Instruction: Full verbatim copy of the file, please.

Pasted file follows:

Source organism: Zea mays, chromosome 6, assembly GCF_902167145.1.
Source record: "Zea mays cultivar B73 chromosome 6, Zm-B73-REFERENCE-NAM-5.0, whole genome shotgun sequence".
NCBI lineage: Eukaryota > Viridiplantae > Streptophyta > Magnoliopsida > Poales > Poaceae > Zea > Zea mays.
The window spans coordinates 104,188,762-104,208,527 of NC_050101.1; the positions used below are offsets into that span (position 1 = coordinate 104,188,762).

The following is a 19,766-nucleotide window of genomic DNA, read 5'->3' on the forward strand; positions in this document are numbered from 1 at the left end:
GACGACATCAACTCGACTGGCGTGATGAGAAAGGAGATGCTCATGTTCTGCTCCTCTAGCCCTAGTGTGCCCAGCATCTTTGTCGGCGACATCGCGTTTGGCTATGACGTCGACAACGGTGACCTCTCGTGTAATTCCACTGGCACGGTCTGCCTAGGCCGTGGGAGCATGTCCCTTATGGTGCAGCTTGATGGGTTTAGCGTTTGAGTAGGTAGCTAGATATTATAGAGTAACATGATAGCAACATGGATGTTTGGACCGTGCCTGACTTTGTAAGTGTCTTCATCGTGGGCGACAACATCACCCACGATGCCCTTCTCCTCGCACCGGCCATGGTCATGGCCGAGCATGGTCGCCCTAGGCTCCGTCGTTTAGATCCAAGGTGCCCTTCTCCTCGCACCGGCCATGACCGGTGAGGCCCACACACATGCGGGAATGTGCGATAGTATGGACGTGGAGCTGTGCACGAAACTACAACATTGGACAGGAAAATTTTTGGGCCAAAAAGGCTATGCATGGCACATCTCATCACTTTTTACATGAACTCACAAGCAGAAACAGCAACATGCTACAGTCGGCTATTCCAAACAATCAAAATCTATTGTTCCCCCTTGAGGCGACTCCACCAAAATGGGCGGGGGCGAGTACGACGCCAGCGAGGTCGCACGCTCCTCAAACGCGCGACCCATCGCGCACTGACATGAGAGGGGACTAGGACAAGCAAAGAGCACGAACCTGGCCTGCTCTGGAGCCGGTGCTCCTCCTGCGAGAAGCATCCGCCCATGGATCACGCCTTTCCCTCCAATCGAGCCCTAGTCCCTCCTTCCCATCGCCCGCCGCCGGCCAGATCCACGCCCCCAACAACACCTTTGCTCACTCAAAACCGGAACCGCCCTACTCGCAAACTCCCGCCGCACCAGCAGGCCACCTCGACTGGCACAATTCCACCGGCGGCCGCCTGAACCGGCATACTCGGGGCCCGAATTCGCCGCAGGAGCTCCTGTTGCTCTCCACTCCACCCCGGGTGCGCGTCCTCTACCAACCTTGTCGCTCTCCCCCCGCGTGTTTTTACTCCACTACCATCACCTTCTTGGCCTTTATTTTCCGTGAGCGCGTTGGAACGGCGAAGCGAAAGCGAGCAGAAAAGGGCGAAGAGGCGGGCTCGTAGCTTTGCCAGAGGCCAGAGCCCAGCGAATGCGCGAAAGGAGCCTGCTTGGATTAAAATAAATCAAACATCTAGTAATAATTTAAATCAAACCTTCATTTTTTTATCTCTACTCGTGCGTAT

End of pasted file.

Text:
Source organism: Zea mays, chromosome 6, assembly GCF_902167145.1.
Source record: "Zea mays cultivar B73 chromosome 6, Zm-B73-REFERENCE-NAM-5.0, whole genome shotgun sequence".
NCBI lineage: Eukaryota > Viridiplantae > Streptophyta > Magnoliopsida > Poales > Poaceae > Zea > Zea mays.
The window spans coordinates 104,188,762-104,208,527 of NC_050101.1; the positions used below are offsets into that span (position 1 = coordinate 104,188,762).

The following is a 19,766-nucleotide window of genomic DNA, read 5'->3' on the forward strand; positions in this document are numbered from 1 at the left end:
GACGACATCAACTCGACTGGCGTGATGAGAAAGGAGATGCTCATGTTCTGCTCCTCTAGCCCTAGTGTGCCCAGCATCTTTGTCGGCGACATCGCGTTTGGCTATGACGTCGACAACGGTGACCTCTCGTGTAATTCCACTGGCACGGTCTGCCTAGGCCGTGGGAGCATGTCCCTTATGGTGCAGCTTGATGGGTTTAGCGTTTGAGTAGGTAGCTAGATATTATAGAGTAACATGATAGCAACATGGATGTTTGGACCGTGCCTGACTTTGTAAGTGTCTTCATCGTGGGCGACAACATCACCCACGATGCCCTTCTCCTCGCACCGGCCATGGTCATGGCCGAGCATGGTCGCCCTAGGCTCCGTCGTTTAGATCCAAGGTGCCCTTCTCCTCGCACCGGCCATGACCGGTGAGGCCCACACACATGCGGGAATGTGCGATAGTATGGACGTGGAGCTGTGCACGAAACTACAACATTGGACAGGAAAATTTTTGGGCCAAAAAGGCTATGCATGGCACATCTCATCACTTTTTACATGAACTCACAAGCAGAAACAGCAACATGCTACAGTCGGCTATTCCAAACAATCAAAATCTATTGTTCCCCCTTGAGGCGACTCCACCAAAATGGGCGGGGGCGAGTACGACGCCAGCGAGGTCGCACGCTCCTCAAACGCGCGACCCATCGCGCACTGACATGAGAGGGGACTAGGACAAGCAAAGAGCACGAACCTGGCCTGCTCTGGAGCCGGTGCTCCTCCTGCGAGAAGCATCCGCCCATGGATCACGCCTTTCCCTCCAATCGAGCCCTAGTCCCTCCTTCCCATCGCCCGCCGCCGGCCAGATCCACGCCCCCAACAACACCTTTGCTCACTCAAAACCGGAACCGCCCTACTCGCAAACTCCCGCCGCACCAGCAGGCCACCTCGACTGGCACAATTCCACCGGCGGCCGCCTGAACCGGCATACTCGGGGCCCGAATTCGCCGCAGGAGCTCCTGTTGCTCTCCACTCCACCCCGGGTGCGCGTCCTCTACCAACCTTGTCGCTCTCCCCCCGCGTGTTTTTACTCCACTACCATCACCTTCTTGGCCTTTATTTTCCGTGAGCGCGTTGGAACGGCGAAGCGAAAGCGAGCAGAAAAGGGCGAAGAGGCGGGCTCGTAGCTTTGCCAGAGGCCAGAGCCCAGCGAATGCGCGAAAGGAGCCTGCTTGGATTAAAATAAATCAAACATCTAGTAATAATTTAAATCAAACCTTCATTTTTTTATCTCTACTCGTGCGTAT